In the United States alone, there are five communications professionals for every one journalist. That’s a lot of media pitch overload waiting to happen.

With such heavy competition, it has become increasingly challenging to secure press mentions for your brand or your clients.

And journalists are being bombarded by a multitude of media pitches every day.

So how can your team continue to maintain above average industry placement rates and build relationships with publishers?

To figure this out, answer these questions:

  • What are we already doing that works?
  • In what areas can we improve?
  • How can we make our pitches stand out in a journalist’s congested inbox?

Recently, Fractl decided to tackle these questions by conducting an internal analysis of their pitch strategies.

Over the course of a single quarter, they recorded every single successful email pitch the Senior Media Relations team sent.

These 150 pitches resulted in top-tier coverage from high-authority sites like CNN, Forbes, the Motley Fool, and Bustle.

And here is what they found:

Tips for a Successful Media Pitch: Crafting Compelling Subject Lines

media pitch

For this graphic, the subject line is a mere 10 words or so. But it is capable of causing a lot of anxiety when crafting the perfect email.

Why?  Well, Fractl’s survey of 1,300 publishers showed that 85 percent of writers open a pitch based on the subject line alone.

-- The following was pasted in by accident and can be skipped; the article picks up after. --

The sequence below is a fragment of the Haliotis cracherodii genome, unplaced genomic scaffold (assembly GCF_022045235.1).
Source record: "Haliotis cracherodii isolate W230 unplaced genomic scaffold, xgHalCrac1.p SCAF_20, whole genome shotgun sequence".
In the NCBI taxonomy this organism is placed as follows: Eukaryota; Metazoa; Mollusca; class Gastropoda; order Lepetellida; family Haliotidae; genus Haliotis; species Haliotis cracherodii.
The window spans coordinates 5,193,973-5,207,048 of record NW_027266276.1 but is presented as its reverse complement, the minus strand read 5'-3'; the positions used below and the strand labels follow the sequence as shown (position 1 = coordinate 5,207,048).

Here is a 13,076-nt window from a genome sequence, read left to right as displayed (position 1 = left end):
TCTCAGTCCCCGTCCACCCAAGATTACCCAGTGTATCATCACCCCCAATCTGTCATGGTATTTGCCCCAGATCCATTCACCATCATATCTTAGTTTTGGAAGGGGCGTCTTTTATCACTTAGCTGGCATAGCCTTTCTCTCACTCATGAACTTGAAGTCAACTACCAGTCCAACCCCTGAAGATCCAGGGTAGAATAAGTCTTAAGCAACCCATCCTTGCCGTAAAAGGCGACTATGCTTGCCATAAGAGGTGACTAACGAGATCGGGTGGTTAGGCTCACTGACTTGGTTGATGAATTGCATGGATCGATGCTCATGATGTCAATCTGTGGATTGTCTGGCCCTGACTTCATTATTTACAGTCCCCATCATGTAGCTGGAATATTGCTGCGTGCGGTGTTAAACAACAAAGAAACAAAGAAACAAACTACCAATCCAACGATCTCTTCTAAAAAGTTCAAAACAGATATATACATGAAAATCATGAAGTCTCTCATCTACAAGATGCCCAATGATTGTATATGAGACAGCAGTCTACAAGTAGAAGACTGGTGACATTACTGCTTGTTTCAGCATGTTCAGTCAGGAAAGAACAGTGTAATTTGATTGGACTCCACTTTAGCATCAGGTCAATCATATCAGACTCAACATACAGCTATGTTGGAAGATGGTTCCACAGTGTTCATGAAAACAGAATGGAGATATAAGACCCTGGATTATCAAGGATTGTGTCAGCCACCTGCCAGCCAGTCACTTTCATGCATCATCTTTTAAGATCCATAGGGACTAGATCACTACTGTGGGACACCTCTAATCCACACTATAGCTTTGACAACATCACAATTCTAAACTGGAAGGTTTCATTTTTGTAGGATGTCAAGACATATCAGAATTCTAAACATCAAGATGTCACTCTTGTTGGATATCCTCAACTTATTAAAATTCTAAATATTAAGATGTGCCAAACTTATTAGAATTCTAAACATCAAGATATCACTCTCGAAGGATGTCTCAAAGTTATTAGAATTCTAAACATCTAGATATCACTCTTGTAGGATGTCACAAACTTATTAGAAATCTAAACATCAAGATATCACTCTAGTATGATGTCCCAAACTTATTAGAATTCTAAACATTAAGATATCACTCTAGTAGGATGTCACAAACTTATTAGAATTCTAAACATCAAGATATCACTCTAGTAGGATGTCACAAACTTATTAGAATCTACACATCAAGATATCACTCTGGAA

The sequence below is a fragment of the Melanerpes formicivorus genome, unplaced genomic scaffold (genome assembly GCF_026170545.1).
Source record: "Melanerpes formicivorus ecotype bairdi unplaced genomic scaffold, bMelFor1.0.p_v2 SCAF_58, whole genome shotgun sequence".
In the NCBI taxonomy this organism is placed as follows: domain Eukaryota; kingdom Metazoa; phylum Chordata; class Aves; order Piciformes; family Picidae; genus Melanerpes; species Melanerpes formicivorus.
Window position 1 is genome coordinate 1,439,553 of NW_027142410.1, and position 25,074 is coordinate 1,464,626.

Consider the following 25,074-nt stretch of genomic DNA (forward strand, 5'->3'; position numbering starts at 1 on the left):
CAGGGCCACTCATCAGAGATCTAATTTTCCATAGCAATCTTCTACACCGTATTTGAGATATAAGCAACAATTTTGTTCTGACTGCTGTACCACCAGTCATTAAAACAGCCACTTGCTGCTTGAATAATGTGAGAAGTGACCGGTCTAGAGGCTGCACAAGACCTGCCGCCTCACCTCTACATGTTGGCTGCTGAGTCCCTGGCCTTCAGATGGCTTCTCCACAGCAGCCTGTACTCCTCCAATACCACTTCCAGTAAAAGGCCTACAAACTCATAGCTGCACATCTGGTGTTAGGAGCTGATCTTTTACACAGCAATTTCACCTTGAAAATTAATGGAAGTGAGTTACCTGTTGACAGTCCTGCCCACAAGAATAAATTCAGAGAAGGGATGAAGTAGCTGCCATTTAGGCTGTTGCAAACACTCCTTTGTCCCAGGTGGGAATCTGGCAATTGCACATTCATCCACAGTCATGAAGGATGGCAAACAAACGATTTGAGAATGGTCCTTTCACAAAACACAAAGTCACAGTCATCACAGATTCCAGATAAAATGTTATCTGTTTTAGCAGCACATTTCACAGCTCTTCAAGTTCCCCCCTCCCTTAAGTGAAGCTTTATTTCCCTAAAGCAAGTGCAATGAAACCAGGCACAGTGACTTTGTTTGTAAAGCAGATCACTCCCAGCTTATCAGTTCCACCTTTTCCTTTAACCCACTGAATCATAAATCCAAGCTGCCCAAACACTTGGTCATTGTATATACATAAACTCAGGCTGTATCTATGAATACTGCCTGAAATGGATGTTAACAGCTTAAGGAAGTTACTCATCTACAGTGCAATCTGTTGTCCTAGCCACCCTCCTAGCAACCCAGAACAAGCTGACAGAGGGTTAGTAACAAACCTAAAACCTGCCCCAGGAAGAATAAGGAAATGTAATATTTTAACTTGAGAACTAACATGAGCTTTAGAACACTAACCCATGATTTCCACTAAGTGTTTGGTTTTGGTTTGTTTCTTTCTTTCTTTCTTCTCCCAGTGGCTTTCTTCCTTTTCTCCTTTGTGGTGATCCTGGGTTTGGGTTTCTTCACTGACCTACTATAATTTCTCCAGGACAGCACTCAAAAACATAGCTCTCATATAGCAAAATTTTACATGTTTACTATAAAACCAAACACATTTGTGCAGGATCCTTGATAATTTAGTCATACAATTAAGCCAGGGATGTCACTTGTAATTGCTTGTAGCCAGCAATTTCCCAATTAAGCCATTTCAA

The key to capturing a more effective subject line involves writing something you know will compel the recipient to open your email.

From my experience working in media relations, I learned the most effective subject lines are characterized by the following traits:

  • Incites curiosity
  • Relevant to the journalist
  • Offers value

Our team’s subject lines tend to fall into a few different categories when attempting to check those three boxes. Resulting in thirty-two percent of our placements coming from subject lines that were statistic-based.

Let’s take a more in-depth look:

  • Statistic-based subject lines include a data point from the content you’re pitching. A subject line of “32 percent of Winning Subject Lines Include a Data Point” is a good example.
  • Information gap subject lines neglect to include some key information and incite the recipient to click to find out more. For example, “These are the most effective subject lines for link building,” a more vague method to pull in the recipient.
  • Content title subject lines explain the body of your pitch. By acting as a summary for your pitch, these are informative. Such as: “Infographic: How to Craft the Perfect Subject Line.
  • The personalized subject line is just that—personal. This is written on a pitch-by-pitch basis. It requires you to get to know the email recipient through their author archives or digital footprint (e., Twitter profile, Instagram, etc.). An example is “Cheers from a fellow ex-Vermonter—I’m glad I moved, too.

Get Creative with Subject Lines Types in Your Media Pitch

media pitch

When conducting this analysis, I was surprised to find our team tends to create hybrid subject lines that offer even more value to the recipient.

My favorite from the analysis is a combination of statistic, personalized, and content title.

So let’s break it down by using an example of one of our successful pitches:

Fitness Study: Mats used for Hot Yoga Are 8x Dirtier than a Toilet Seat (Sorry, Ashley)

media pitch

Right off the bat, the recipient knows that a new study relating to fitness has come into their inbox with “Fitness Study,” using the Content Title subject line method.

Following this, we read a shocking statistic about toilet seats that not only incites the recipient to want to learn more but explains the context of the fitness study itself.